Wednesday, April 24, 2013

What It Is

What It Is

Mornings, at the bus stop,
This one stands scraggly haired, and apart.
Solitary, sour at seven a.m.,

And I think, why not?
Poor thing, you're an American teen
Who has everything.

I'd like to hook my fingers
Through the holes in your jeans,
And plop you down in Kenya,

Where Awiti, just your age, sends one child
To the school that cannot meet
When it rains.

Or we could go to some war-torn land,
Or Haiti's slums...
But really, baby,

Everything is relative.
It is what it is, you stoically say,
Enduring your four bedroom life.

Your hundred dollar jeans
Are as full of misery
As the dust that settles

On the back of the boney cow
Herded through the dirt
By an African child.


  1. Beautifully done Karen, you put on me on 'psuse' this morning. Could have been so obviously done, but your shades are so subtle. The 'But really, baby' is a line that sparks. Loved it!

  2. Karen before you could plop him surly and with attitude in the Kenyan drought belt you'd have to get those pants over his ass. It IS what it is but and don't ask me why because I see the same crap attitude in a lot of teen kids but I also work weekly with Kindergarteners and 1st graders all from my slum. I have great hope for them. poor and getting poorer and having the governor of MI trying to find a way to chop another $2000 per child from education down to $5000 per kid (of course his kids go to $20,000 per student per year high school) so they will fail and he can start some more charter schools to line his buddies pockets who will pay for him to have a 2nd term.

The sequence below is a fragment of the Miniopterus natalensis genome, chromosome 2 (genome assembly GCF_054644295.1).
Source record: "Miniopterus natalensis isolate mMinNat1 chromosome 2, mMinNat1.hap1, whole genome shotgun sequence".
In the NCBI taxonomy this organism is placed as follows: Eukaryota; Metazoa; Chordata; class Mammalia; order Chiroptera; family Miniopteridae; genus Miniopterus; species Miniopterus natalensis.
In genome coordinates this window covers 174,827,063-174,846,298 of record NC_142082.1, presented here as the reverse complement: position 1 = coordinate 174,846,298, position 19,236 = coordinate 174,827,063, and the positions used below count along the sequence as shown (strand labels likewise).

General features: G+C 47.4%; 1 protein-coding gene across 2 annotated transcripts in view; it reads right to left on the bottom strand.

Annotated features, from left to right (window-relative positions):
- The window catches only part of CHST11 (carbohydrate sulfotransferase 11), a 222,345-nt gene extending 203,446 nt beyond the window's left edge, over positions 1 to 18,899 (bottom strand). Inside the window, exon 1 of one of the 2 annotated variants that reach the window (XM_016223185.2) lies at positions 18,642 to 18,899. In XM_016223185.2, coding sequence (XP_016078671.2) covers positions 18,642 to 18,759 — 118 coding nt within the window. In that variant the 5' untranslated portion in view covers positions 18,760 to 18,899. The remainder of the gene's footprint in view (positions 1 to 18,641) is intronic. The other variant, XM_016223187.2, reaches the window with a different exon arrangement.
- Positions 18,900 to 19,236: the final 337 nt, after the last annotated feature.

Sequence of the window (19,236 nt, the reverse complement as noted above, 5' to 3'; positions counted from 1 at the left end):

BUT my 5 kids are happy and more importantly they are learning and coming up to speed by loving now to love to learn. They will read Tolstoy by 3rd grade if i have anything to do with it! Well Dickens at least.

    I'm not ready to give up on the teens yet, when they give up on themselves I'll consider it. My friend in Kenya grew up on dirt floors and she just graduated college with her degree in international relations and literature. She is bad ass and a Kenyan slam champion.

  3. I love this Karen! And you know it's something I could stand to hear myself. "First world problems" is an over-used phrase, but there's a reason for that...

  4. This poem hits me straight in the heart. I see it all the time, the disdaining of privilege and opportunity among so many of the disaffected young on this side of the world, the drive, hopes, dreams, aspirations and striving of those on the other side, who would give anything just to go to school. I LOVE this poem!!!!!!!!!!

  5. Karen, would you please email me at Thanks, kiddo.

  6. Very moving, and beautifully rendered.